Sabino Creek, which was bone-dry for months due to an ongoing drought, is flowing again, thanks to runoff from melting snow in the Catalina Mountains.

Visitors to Sabino Canyon, northeast of Tucson, reveled in the flow this weekend - but it will dwindle again without a fresh infusion from winter storms.

"Right now, we're getting flow from that snowmelt, but the flow is declining" because the area has received no recent rain or snow, said Emmet McGuire, field office chief for the Arizona Water Science Center. The center monitors daily flows in Sabino Creek and other waterways.

"If we don't get more precipitation soon, the flow is going to continue to decline - and the creek could stop flowing again," McGuire said.

The flow had dropped to 2.99 cubic feet per second on Tuesday - below flow rates in late December as the creek was revived by valley rains and melt from mountain snow.

Pamela Selby-Harmon, officer in charge of the Mount Lemmon Post Office, estimated that 40 to 45 inches of snow has fallen in the Catalinas this winter - but accumulations vary widely depending on altitude and location.

A gauge on Sabino Creek recorded no stream flow in a continuous 73-day period from Oct. 4 through Dec. 15, according to daily flow measurements posted by the U.S. Geological Survey.

Survey records show the creek also had no flow in a continuous 69-day period from May 8 through July 15 last year - and for six days in August as well.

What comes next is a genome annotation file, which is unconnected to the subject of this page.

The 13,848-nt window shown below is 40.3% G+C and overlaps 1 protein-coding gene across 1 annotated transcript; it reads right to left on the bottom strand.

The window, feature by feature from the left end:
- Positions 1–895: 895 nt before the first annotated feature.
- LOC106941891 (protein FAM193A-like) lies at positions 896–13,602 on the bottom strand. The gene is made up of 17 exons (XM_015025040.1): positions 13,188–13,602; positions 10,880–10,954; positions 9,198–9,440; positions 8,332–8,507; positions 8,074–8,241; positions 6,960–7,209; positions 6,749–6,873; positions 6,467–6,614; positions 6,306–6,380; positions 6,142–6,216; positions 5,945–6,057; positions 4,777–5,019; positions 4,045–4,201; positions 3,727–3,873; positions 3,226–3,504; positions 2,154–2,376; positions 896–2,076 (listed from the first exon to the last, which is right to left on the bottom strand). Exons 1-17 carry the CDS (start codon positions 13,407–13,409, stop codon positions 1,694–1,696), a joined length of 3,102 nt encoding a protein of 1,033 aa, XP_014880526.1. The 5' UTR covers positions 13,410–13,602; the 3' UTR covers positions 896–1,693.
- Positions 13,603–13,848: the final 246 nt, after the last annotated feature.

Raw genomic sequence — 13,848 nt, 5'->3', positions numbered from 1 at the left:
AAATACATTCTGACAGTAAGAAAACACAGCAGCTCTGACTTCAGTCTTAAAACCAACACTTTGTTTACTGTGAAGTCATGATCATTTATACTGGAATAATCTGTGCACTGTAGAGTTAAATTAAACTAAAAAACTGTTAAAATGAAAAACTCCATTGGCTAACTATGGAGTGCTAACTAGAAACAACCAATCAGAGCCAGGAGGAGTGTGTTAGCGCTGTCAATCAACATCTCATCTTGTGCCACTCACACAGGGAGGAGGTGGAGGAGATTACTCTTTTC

Those 75 days plus the 73-day dry period in the fall add up to 148 days of no flow in the creek.

McGuire and David Lazaroff, an author of books about Sabino Canyon, emphasize that the creek has experienced repeated no-flow periods over the past decade.

"It's not as unusual as we might think, at least in the 21st century," Lazaroff said in a December email in which he described extensive no-flow periods.

McGuire said he could provide no immediate data on the historical average of no-flow days in the creek.

But based on observations in recent years, "it seems that the intervals of no flow are increasing a bit," McGuire said.

For example, the autumn no-flow period was comparatively short in 2011.

"It stopped flowing Oct. 18 and started again on Nov. 13" that year, McGuire said. "In 2012, it was quite a bit longer. ... If we don't see increased precipitation for the next few months, we're probably looking at the interval of no flow to increase."

On StarNet: See more photos from Sabino Canyon at

get to sabino dam

One place to get a good look at the Sabino Creek flow - while it lasts - is at Sabino Dam.

From the Sabino Canyon visitor center at 5700 N. Sabino Canyon Road, walk east from the parking lot on a broad path about 0.4 of a mile to a road. Turn right on the road and continue toward a bridge that crosses Sabino Creek. Before crossing the creek, go left on the Sabino Lake Trail or a parallel roadway and watch for the dam on the right.

Record highs

From record lows to record highs in the span of about a week.

Tucson hit a record high Tuesday for the date when it reached 81 degrees, breaking the record of 80 set in 1986. Phoenix also hit a record high at 81 Tuesday.

Also, today's high in Tucson is expected to be near 80. If it does hit 80, that will tie the record high for the date, recorded in 1986.

A high-pressure system is keeping temperatures unseasonably warm. A slight cooling trend is forecast for the weekend, with chances of rain Friday night through Sunday.

Contact reporter Doug Kreutz at or at 573-4192. On Twitter: @DouglasKreutz